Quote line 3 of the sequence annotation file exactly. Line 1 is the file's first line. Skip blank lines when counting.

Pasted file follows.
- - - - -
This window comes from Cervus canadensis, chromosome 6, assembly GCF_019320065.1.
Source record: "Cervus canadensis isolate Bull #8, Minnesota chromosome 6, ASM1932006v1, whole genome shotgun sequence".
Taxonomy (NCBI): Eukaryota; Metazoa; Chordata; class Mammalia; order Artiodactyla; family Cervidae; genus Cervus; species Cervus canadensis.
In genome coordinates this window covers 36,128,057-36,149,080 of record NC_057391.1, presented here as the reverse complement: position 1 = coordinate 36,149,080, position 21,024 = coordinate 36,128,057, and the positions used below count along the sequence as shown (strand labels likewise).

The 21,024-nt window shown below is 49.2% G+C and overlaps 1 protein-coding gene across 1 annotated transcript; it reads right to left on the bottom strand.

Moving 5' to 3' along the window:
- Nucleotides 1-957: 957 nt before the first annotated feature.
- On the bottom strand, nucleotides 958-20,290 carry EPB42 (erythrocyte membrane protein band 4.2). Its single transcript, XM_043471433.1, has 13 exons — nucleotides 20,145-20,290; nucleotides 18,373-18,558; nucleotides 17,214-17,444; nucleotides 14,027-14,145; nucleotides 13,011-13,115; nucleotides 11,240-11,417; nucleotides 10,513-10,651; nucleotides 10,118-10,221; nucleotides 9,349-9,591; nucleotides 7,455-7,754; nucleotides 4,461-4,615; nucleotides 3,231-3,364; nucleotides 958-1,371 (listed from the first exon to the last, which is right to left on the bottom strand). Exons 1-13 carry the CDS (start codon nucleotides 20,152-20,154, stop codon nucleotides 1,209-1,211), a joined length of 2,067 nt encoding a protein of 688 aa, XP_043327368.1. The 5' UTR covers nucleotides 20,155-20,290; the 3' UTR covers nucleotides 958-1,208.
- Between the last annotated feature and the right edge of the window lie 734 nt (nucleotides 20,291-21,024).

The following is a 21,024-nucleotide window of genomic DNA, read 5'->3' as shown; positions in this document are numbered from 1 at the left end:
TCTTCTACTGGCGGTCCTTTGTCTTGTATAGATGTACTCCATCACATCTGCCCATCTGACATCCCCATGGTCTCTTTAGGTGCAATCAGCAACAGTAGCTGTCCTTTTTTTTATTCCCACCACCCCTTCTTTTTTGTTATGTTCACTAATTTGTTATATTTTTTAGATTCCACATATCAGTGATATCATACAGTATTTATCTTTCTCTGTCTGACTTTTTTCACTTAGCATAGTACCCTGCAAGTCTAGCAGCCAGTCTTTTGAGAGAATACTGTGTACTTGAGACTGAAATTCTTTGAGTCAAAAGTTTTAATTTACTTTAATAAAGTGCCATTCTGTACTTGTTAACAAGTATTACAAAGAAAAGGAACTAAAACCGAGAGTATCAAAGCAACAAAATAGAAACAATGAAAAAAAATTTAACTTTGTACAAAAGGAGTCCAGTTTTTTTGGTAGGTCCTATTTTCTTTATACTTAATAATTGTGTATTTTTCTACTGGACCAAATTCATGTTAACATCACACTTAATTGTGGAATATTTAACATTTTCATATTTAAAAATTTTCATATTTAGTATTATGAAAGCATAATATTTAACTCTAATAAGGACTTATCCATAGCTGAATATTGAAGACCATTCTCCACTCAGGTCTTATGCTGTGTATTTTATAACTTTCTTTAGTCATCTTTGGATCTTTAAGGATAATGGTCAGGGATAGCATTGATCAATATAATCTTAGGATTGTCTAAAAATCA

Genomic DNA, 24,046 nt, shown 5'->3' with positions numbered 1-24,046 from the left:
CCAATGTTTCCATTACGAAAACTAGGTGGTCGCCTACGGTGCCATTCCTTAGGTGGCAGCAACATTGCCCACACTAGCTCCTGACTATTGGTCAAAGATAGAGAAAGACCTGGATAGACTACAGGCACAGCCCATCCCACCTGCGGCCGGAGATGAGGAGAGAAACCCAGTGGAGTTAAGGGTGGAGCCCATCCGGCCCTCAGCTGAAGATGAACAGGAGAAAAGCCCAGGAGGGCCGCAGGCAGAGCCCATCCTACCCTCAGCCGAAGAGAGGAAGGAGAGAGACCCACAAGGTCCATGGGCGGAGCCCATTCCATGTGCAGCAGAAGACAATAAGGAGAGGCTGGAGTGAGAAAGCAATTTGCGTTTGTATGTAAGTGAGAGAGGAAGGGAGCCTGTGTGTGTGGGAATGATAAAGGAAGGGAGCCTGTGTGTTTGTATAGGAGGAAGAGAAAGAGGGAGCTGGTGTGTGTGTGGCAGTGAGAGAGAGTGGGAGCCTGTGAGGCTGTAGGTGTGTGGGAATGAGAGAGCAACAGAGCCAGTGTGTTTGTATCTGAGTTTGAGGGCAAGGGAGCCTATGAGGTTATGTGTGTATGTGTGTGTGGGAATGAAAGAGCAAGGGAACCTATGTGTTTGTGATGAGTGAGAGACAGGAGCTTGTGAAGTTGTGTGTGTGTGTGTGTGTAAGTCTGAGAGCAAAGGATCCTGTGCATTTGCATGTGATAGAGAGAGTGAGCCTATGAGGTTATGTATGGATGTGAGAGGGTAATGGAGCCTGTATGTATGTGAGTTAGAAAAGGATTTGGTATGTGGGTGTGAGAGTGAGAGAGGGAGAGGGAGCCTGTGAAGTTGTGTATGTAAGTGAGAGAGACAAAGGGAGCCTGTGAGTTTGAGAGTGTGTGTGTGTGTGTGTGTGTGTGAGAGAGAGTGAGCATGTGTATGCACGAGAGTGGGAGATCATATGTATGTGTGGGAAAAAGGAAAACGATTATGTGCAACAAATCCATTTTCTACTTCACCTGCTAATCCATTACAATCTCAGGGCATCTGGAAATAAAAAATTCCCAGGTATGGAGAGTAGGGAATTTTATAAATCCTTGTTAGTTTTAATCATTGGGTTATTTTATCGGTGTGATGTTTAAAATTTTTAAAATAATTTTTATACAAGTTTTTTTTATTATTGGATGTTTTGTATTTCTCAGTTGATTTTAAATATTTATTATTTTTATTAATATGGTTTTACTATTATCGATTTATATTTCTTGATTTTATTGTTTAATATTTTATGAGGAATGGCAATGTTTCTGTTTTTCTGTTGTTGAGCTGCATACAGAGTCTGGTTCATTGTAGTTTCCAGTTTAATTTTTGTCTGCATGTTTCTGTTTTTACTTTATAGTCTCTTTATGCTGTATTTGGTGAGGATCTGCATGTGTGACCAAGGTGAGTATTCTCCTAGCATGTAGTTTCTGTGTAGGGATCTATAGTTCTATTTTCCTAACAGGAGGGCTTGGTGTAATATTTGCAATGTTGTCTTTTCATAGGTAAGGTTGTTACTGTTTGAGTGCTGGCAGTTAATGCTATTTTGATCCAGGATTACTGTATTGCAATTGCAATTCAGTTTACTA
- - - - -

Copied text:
Taxonomy (NCBI): Eukaryota; Metazoa; Chordata; class Mammalia; order Artiodactyla; family Cervidae; genus Cervus; species Cervus canadensis.